Determine the Subjects

Read through the poem and notice your first reaction. What seems to be the primary subject matter of the poem? What types of scenes does it depict, and what actions, events or emotions are discussed? Make note of every individual scene or description.

Determine the Types of Imagery and Metaphor Used

Poems often contain imagery, which refers to concrete descriptions. Metaphor and simile, which refer to comparisons, are also common and are often used in conjunction with imagery. Both of these elements can help you to understand the meaning of the poem. For example, a poem that includes imagery of dying or decaying fruit versus a poem full of imagery of ripe, healthy fruit might indicate a theme of death and dying rather than a theme of life and happiness. In addition, in terms of metaphor and simile, a relationship compared to a freshly picked apple is very different from a relationship compared to a cut of bloody meat! Pay careful attention to what the author chooses to compare and the imagery used throughout the poem.

The Poem Isn't Just About Meaning

Remember that poems don't always have only one identifiable meaning or theme. They are often about sharing an experience, feeling or idea. Try to relax and enjoy the poem as a whole.

How to analyze the poem: A Simple Guide to Analyzing Poetry

T - Title
P - Paraphrase
C - Connotation
A - Attitude
S - Shifts
T - Title (yes, again)
T - Theme (the most important part! aren't you excited?)

T - Title
First, you have to look at the title. Just look at it. Don't try to be all artistic and read into it, simply write down what your initial impression is. What immediately pops into your head? What does it make you feel? Any guesses as to what the poem's about? This step is important, as your initial impression of the title versus your final impression can reveal a lot about the poem itself.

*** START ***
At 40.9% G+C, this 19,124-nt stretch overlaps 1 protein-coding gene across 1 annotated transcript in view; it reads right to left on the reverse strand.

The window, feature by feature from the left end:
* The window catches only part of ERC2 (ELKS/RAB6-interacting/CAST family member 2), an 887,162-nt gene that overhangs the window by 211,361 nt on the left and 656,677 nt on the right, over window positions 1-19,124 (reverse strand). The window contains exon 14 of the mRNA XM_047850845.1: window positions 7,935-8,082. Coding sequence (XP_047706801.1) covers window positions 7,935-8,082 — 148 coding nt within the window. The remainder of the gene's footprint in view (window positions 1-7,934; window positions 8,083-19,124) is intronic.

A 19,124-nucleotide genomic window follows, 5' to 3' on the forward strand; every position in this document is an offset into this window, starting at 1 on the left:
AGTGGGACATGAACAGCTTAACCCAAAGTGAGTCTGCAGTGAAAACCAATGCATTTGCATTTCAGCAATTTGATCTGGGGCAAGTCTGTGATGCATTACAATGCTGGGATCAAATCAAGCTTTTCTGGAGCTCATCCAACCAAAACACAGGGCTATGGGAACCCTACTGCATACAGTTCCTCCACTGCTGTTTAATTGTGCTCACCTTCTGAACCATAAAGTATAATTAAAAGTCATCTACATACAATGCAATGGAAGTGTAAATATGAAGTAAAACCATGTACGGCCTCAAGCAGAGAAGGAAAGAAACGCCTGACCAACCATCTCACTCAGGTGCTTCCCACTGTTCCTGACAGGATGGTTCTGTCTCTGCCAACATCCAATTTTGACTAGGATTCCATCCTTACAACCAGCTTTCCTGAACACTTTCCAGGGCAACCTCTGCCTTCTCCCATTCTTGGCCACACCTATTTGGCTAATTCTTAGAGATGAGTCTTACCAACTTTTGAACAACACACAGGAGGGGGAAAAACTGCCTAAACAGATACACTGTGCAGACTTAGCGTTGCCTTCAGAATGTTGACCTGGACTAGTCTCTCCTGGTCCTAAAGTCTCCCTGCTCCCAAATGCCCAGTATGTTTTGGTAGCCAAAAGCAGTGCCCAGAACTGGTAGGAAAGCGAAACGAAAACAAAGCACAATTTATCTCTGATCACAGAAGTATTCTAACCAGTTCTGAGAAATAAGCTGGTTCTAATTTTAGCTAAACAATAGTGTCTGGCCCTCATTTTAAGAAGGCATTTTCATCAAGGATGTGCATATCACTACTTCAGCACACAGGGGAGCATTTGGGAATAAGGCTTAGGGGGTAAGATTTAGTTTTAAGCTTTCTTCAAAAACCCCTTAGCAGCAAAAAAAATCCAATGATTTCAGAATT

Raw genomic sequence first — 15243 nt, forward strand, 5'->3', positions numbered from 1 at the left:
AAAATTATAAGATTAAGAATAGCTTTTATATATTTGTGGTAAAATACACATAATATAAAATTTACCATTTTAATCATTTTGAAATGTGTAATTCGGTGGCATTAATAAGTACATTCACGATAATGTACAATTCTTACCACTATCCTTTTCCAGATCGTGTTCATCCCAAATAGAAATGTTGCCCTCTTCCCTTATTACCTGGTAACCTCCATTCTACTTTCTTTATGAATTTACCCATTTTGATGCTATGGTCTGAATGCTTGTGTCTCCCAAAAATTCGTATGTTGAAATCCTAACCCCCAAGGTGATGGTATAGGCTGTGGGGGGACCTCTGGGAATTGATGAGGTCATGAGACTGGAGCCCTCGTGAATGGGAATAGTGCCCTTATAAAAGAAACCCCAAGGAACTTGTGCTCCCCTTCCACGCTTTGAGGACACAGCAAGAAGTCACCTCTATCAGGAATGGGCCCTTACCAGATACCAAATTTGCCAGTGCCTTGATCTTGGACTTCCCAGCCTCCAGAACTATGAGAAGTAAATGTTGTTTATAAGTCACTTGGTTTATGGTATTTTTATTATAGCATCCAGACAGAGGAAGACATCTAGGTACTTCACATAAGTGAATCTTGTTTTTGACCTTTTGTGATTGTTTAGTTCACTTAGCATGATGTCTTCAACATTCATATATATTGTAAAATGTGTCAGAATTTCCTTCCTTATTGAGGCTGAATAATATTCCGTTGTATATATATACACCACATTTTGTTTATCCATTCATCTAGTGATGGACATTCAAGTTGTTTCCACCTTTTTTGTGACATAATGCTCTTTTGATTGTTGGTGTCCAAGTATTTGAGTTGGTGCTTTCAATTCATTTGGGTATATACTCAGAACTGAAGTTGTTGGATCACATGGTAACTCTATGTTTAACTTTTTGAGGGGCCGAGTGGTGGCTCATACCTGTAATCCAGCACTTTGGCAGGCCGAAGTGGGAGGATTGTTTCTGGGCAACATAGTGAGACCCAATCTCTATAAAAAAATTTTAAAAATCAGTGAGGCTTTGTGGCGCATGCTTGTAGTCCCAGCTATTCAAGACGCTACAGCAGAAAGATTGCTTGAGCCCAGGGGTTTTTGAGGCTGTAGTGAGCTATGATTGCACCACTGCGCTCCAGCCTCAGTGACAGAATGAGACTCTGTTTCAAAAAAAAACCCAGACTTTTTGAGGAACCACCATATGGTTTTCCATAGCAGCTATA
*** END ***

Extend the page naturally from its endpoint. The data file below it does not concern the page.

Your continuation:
P - Paraphrase
This is pretty self-explanatory. However, don't try to interpret the poem-- not just yet. Simply "translate" the poem into simpler language which won't get in the way of analysis later on. Don't skip any lines, or even words... make sure the phrasing of the poem makes complete sense to you before moving on to the next step.

-- addressing the speaker of the poem. The speaker is seldom just "a man" or "a young child." They may be either of those, but more important than whom they are, is what they are going through. In short, what is the situation of the speaker? Is the man mourning the loss of his wife? Is the child watching the ocean waves slowly erode his sandcastle? Knowing the speaker and their situation in life is the key to understanding a poem-- once you identify these; the remaining analysis is much simpler.
C - Connotation
Connotation is "an idea or feeling that a word evokes in addition to its literal or primary meaning." Establishing the connotation of significant words in the poem is extremely helpful in analysis. Look for words which:
-Cause an emotional or strong reaction in the reader (you!)
-"Stand out" because of unusual usage
-Appear to be related to the title or subject of the poem
Identify these words, and then determine their significance by examining the type of feelings they evoke, how they reflect the subject, and why the speaker is using that specific word instead of another.
A - Attitude